For any Indian city, the picture of a bus is incomplete without the plumes of black smoke billowing out of its exhaust pipe. But imagine a city bus which emits 90% less carbon dioxide as compared to those smoke-spewing machines. Scania’s ethanol buses promise just that. It uses 95% ethanol, and is touted as a sustainable transport mode, running on biofuel. In a country which has 13 of the 20 most polluted cities of the world, the prospect of less polluted public transport is an attractive one.
Scania is now gearing up to manufacture 55 buses likely to be delivered to Maharashtra’s Nagpur city soon. The city already hosts a pilot project of Scania bus which runs on biofuel (95% ethanol).
The experience at Nagpur is encouraging, says Nagpur Municipal Commissioner Shravan Hardikar. “We have been running it for the past one and a half years on a major route. Since there are no other air-conditioned buses in Nagpur, we have kept the fare normal (at the rate of a non-AC bus). The bus has received a good response here. We have also had the bus tested by the ARAI (Automotive Research Association of India) and have found that it reduces the carbon footprint considerably,” he told The Sunday Guardian from Nagpur.
The bus was on display at the recent Make In India Week exhibition held in Mumbai. “People have been very curious about the bus. The idea of creating local fuel from local waste and using it for local transport is fascinating for many. It is a sustainable way of transport,” said a Scania sales executive.
The company launched its first ethanol bus way back in 1980 in Europe. Today, it has a range of products running on biofuels. Scania’s factory in Karnataka currently manufactures trucks. It will soon start manufacturing ethanol buses too.
“Quite a few states have shown an interest in our ethanol bus. We are working on the proposals with them. At present, the challenges before us are different,” said the representative.
For the bus to run smoothly there has to be a steady supply chain of high quality ethanol. “It is a completely different ballgame to run hundreds of buses across the country. Here in Nagpur, they can take the responsibility of operations, fuelling and maintenance for one bus which runs for limited hours of the day. But they will have to set many processes in motion to widen the scale,” said a senior reporter from Nagpur who has covered the pilot project extensively.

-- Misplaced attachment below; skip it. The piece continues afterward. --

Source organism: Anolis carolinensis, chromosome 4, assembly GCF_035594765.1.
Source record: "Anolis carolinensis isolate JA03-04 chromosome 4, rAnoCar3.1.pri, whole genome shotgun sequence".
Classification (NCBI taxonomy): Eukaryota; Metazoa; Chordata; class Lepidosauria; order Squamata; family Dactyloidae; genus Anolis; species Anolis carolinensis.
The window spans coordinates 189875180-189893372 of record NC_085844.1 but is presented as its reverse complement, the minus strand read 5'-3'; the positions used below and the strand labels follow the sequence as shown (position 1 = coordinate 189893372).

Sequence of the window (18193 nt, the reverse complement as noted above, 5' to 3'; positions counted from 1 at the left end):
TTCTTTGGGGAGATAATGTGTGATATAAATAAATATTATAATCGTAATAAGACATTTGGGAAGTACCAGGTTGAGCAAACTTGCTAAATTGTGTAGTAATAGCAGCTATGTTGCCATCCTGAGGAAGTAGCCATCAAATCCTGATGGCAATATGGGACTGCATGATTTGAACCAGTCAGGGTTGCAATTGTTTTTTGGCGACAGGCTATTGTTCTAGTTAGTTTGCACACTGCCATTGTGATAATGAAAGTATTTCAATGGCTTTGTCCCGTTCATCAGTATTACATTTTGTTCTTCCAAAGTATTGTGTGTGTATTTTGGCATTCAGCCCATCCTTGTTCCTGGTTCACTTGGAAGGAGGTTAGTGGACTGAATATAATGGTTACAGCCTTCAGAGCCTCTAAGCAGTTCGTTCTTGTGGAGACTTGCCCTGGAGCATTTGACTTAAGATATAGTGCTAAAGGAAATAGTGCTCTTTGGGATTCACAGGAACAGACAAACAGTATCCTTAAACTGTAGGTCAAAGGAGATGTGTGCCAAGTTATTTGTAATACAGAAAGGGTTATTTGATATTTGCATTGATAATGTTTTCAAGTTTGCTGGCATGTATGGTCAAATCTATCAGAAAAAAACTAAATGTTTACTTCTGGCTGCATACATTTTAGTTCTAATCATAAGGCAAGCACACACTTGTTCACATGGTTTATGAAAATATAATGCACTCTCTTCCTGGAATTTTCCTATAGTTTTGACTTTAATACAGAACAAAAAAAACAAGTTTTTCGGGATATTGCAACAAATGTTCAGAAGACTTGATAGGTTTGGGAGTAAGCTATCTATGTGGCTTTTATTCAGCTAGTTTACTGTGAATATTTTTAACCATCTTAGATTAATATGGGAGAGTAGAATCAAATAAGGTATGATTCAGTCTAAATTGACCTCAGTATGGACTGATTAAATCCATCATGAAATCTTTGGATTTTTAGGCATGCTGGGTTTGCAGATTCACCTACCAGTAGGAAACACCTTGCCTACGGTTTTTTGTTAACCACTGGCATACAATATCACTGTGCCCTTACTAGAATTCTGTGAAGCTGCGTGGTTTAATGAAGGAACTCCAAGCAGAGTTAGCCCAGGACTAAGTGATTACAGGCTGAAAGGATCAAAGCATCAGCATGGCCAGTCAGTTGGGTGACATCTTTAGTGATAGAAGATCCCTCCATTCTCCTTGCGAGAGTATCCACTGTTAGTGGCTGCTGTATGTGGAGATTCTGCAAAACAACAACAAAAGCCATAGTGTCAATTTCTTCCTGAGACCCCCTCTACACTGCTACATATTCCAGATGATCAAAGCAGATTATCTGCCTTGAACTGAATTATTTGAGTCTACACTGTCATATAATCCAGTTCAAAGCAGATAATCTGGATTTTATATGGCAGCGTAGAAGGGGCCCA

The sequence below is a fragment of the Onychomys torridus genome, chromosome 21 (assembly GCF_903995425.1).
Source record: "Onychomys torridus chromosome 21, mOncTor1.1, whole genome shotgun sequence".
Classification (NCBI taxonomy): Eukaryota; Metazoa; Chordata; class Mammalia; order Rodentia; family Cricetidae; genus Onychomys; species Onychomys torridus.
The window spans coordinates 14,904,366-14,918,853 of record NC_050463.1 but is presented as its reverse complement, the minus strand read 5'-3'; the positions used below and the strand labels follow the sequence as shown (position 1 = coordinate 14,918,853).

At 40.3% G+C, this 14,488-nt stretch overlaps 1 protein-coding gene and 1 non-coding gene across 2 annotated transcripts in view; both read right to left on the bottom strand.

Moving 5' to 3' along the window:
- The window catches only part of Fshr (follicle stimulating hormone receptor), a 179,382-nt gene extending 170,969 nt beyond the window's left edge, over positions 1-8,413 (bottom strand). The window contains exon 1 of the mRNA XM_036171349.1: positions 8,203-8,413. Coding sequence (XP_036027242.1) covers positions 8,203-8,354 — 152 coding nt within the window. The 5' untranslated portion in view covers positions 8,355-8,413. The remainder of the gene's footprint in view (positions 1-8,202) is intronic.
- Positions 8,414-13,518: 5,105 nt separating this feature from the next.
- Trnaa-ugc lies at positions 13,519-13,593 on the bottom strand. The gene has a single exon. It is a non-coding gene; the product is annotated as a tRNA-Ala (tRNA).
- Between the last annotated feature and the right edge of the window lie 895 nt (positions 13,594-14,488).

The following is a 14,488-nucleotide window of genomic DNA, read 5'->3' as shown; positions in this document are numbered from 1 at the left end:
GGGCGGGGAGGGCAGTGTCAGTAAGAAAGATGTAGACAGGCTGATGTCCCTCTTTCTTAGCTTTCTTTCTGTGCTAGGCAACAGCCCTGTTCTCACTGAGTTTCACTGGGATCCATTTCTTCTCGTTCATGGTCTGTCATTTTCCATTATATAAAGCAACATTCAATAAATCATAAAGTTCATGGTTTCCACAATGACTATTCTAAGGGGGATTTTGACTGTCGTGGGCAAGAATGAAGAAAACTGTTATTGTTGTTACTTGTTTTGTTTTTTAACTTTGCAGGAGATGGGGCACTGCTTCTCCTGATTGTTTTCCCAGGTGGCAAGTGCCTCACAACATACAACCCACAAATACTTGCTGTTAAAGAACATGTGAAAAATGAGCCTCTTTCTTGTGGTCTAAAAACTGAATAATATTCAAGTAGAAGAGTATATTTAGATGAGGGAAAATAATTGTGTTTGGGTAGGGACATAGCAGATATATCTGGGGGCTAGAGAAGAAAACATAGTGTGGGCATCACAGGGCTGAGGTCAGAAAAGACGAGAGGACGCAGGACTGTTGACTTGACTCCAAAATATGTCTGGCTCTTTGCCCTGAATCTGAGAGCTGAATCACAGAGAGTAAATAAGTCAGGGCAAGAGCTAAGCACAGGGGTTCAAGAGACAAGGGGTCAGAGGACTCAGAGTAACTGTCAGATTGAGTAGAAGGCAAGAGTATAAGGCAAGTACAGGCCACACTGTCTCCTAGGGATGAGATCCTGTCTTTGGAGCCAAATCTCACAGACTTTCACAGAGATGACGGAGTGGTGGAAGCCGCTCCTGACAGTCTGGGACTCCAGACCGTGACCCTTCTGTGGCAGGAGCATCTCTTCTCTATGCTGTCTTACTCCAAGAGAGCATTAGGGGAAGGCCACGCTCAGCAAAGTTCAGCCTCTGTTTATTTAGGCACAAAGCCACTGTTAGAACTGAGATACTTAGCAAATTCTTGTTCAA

When asked about the steps taken by the company for the sale of ethanol buses, the company representative said the current priority was to hold talks with fuel producing companies. “We have been talking to companies like BPCL, HPCL, and have been spreading awareness to ensure a steady supply chain of high quality ethanol,” the official said.
Also, though the company has claimed that its price and average is similar to that of a diesel bus, it may in fact be costlier than a diesel bus. The price of one ethanol bus manufactured by Scania is Rs 1.13 crore.
BOON FOR FARMERS
The move to ethanol buses will be a win-win proposition for farmers whose farm waste can be utilised to produce ethanol on a large scale. “Availability of ethanol should not be a problem,” Hardikar said. Quite a few states in the country including Maharashtra and Uttar Pradesh produce large-scale ethanol already. It is also used in the liquor industry.
“Apart from helping farmers earn income from farm waste, the biofuel industry will also lead to creation of local jobs, reduce reliance on oil imports and lower emissions,” a company representative said.
The company has claimed that use of ethanol buses reduces carbon dioxide emissions by 90%, NOx emission by 70% and particulates emission by 80%.